Monday, January 9, 2012

Herb Kane, Illustrator of Hawaiian History


Herbert "Herb" Kawainui Kane (1928-2011, last name pronounced KAH-nay) was an illustrator of Hawaiian-Danish descent who abandoned a career in commercial art in Chicago to return to Hawaii and create paintings illustrating Hawaiian history. Plus, he instigated the building of replica catamarans that duplicated voyages by Hawaii's Polynesian settlers. For more details on his career, here is his Wikipedia entry.

I'll present some of his views on art and illustration in a follow-up post and focus here on the art he created.

Kane was basically an illustrator in the sense that he tried to convey the appearance details of people, man-made objects and nature as they were in times past. This required a good deal of research along with personal knowledge of sailing techniques and acquaintance with Hawaiian and Polynesian culture. Therefore, in his paintings tended to be "hard-edge" (not "painterly") in style so that he could present as much detailed information as possible. Exceptions were allegorical works dealing with Hawaiian gods and legends.

My own taste runs to adding a dash of the painterly. For example, I tend to be less fond of depictions of aircraft that include lots of little dots representing rivets than of pictures showing non-center-of-interest parts of an aircraft slightly out of focus (such as they would be seen in person).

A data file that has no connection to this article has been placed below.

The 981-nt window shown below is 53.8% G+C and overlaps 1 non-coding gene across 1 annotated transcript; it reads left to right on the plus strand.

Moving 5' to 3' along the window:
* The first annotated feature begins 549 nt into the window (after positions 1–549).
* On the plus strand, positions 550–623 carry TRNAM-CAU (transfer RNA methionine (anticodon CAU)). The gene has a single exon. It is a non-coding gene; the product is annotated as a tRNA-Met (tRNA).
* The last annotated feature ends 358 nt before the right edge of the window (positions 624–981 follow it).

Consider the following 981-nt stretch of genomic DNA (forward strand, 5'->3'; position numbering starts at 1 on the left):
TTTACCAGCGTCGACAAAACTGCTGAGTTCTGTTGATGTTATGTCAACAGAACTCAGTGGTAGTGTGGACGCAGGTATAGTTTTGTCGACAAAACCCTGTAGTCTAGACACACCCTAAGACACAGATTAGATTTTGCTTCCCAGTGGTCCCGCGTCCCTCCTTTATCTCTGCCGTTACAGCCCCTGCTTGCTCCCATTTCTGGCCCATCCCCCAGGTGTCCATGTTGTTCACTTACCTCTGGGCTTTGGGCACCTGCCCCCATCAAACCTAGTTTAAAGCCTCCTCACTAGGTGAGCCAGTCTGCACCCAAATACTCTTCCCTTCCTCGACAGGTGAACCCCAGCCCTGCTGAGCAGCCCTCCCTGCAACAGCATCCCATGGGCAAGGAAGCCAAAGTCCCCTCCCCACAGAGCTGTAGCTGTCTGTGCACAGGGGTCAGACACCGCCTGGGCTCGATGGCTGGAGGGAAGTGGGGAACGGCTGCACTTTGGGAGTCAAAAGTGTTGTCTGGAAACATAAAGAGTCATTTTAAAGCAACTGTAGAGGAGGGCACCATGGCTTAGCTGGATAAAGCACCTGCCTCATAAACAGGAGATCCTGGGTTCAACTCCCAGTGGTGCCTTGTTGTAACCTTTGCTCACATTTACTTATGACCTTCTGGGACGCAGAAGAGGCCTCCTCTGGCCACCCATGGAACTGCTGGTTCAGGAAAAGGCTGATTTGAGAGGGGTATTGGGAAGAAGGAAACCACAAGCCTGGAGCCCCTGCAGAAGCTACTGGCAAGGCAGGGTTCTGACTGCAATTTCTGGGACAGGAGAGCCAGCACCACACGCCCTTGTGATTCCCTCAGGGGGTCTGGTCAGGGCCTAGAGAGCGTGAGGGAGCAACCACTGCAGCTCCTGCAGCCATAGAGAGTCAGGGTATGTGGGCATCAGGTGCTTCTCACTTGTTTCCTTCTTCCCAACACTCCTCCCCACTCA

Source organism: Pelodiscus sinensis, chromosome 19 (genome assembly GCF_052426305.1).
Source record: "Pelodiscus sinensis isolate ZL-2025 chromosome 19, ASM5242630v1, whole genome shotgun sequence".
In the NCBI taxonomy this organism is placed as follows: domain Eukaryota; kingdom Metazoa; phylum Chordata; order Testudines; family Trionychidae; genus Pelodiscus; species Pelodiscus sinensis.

Nevertheless, I find Kane's approach both suitable for his purposes and satisfying from a visual standpoint. Below are images of some of Kane's work. Original-size versions are much more impressive than what you see here; click images to enlarge for slightly better views.

Gallery

Wa'a
One of a series Kane painted of Polynesian sailing craft.

Ka'anapali 200 Years Ago
This beach on western Maui is now lined with resort hotels.

The Arrival of Keoua Below Pu'ukohola
The rival king to Kamehameha approaches the stone temple and soon will meet his death.

Kamehameha Landing
Kamehameha and his army landing on Oahu near Waikiki Beach. Note the swivel cannon on Kamehameha's craft and the Western style sailing ship in the background.

Kamehameha at Kamakahonu (detail)
The aged king at what is now Kailua-Kona.

Moment of Contact
Captain James Cook's ships meet native Hawaiians off Kauai, 1778.

Pele
The Hawaiian goddess of fire and vulcanism.

Hula Holoku
Multiple views of a hula dancer wearing a holoku gown. I find this image charming.

2 comments:

InFiDeL0020 said...

Aloha.

I am a current grad student of UH Manoa. I would like to use the picture for my final presentation. Just hope to have the permission. Thank you

Donald Pittenger said...

I grabbed them off the Web myself.